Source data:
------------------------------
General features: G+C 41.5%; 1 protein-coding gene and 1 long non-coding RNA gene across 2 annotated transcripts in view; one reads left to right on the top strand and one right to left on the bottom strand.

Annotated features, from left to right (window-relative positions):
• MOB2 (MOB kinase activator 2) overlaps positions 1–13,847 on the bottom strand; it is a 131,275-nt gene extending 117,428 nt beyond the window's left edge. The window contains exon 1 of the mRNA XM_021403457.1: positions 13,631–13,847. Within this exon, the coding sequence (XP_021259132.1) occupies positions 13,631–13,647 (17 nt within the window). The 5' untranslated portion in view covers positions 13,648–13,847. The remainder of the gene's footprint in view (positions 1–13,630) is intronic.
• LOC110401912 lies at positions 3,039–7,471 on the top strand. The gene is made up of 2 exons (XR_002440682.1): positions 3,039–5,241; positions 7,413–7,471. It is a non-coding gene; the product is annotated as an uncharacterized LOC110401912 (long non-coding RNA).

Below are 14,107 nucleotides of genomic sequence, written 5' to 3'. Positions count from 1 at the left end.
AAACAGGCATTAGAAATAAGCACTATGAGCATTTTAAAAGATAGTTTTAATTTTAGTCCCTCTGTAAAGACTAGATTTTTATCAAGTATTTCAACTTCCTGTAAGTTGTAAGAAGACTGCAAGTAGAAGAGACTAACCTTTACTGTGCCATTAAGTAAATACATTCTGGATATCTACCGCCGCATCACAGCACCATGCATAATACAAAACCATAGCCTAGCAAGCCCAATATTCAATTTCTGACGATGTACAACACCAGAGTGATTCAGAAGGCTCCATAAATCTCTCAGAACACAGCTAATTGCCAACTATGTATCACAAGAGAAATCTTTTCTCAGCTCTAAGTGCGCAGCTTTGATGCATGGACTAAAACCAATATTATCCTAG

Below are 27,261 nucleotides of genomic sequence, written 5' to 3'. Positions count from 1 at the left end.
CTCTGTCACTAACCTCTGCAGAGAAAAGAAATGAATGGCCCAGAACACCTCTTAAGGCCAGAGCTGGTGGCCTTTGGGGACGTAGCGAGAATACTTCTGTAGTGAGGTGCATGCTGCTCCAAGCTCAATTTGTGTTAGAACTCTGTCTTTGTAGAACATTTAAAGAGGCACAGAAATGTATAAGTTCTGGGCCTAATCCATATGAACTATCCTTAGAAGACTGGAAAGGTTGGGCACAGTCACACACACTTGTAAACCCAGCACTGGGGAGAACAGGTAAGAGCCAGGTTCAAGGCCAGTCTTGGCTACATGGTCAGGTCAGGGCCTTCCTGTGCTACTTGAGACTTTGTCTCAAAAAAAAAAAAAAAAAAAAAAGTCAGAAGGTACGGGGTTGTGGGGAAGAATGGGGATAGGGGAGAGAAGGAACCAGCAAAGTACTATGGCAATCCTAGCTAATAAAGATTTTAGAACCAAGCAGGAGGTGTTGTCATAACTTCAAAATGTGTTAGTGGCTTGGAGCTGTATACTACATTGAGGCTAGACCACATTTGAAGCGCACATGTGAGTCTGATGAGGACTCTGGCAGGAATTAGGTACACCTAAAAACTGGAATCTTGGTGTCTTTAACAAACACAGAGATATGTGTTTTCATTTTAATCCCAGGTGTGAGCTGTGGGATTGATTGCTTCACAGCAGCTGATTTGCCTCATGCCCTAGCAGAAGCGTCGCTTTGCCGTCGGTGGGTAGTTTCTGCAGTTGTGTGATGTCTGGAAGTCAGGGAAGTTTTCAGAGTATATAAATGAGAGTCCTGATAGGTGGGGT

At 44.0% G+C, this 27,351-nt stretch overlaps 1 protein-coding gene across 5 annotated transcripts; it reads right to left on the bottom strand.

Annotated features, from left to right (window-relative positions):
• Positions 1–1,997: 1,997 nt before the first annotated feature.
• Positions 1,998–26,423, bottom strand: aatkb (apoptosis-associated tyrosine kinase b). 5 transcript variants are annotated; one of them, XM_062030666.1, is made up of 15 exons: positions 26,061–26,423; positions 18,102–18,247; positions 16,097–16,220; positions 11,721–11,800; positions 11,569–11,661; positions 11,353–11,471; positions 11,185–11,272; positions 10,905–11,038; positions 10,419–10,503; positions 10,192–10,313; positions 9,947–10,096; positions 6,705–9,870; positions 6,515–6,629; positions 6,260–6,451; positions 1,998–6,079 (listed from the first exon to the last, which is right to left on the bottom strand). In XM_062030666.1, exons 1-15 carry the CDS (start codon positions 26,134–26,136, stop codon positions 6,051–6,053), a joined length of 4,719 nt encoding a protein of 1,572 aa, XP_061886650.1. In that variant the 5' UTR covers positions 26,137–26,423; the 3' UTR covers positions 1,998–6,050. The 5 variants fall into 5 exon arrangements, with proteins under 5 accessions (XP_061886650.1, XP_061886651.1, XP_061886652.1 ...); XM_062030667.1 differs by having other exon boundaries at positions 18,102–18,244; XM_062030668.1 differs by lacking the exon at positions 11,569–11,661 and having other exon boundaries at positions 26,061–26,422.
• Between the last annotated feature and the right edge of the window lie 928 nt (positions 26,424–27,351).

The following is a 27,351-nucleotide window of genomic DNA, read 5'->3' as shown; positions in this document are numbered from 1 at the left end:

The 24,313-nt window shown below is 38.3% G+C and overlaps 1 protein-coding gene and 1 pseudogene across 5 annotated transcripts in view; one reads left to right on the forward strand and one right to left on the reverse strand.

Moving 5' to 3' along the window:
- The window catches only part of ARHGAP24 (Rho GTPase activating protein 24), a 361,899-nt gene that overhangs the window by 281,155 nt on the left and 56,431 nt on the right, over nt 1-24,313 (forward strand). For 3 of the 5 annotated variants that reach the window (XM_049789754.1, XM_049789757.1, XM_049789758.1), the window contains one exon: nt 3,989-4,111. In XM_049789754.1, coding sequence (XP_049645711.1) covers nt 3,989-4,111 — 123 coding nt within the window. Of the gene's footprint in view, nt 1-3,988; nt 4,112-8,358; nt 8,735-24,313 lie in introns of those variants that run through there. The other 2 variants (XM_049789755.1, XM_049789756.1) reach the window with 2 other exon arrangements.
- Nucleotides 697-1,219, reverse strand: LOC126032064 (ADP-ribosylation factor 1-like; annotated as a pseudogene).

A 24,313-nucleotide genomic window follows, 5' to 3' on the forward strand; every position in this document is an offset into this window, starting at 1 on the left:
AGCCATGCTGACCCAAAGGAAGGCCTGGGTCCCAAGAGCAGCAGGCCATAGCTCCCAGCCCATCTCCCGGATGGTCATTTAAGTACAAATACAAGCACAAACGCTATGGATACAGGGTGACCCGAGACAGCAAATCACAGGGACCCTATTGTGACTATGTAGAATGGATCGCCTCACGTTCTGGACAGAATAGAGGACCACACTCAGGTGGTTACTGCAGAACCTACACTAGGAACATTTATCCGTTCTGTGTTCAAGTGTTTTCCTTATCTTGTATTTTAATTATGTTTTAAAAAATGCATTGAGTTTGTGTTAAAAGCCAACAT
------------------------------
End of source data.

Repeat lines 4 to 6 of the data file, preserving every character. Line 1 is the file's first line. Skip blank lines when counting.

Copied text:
• LOC110401912 lies at positions 3,039–7,471 on the top strand. The gene is made up of 2 exons (XR_002440682.1): positions 3,039–5,241; positions 7,413–7,471. It is a non-coding gene; the product is annotated as an uncharacterized LOC110401912 (long non-coding RNA).

Below are 14,107 nucleotides of genomic sequence, written 5' to 3'. Positions count from 1 at the left end.
AAACAGGCATTAGAAATAAGCACTATGAGCATTTTAAAAGATAGTTTTAATTTTAGTCCCTCTGTAAAGACTAGATTTTTATCAAGTATTTCAACTTCCTGTAAGTTGTAAGAAGACTGCAAGTAGAAGAGACTAACCTTTACTGTGCCATTAAGTAAATACATTCTGGATATCTACCGCCGCATCACAGCACCATGCATAATACAAAACCATAGCCTAGCAAGCCCAATATTCAATTTCTGACGATGTACAACACCAGAGTGATTCAGAAGGCTCCATAAATCTCTCAGAACACAGCTAATTGCCAACTATGTATCACAAGAGAAATCTTTTCTCAGCTCTAAGTGCGCAGCTTTGATGCATGGACTAAAACCAATATTATCCTAG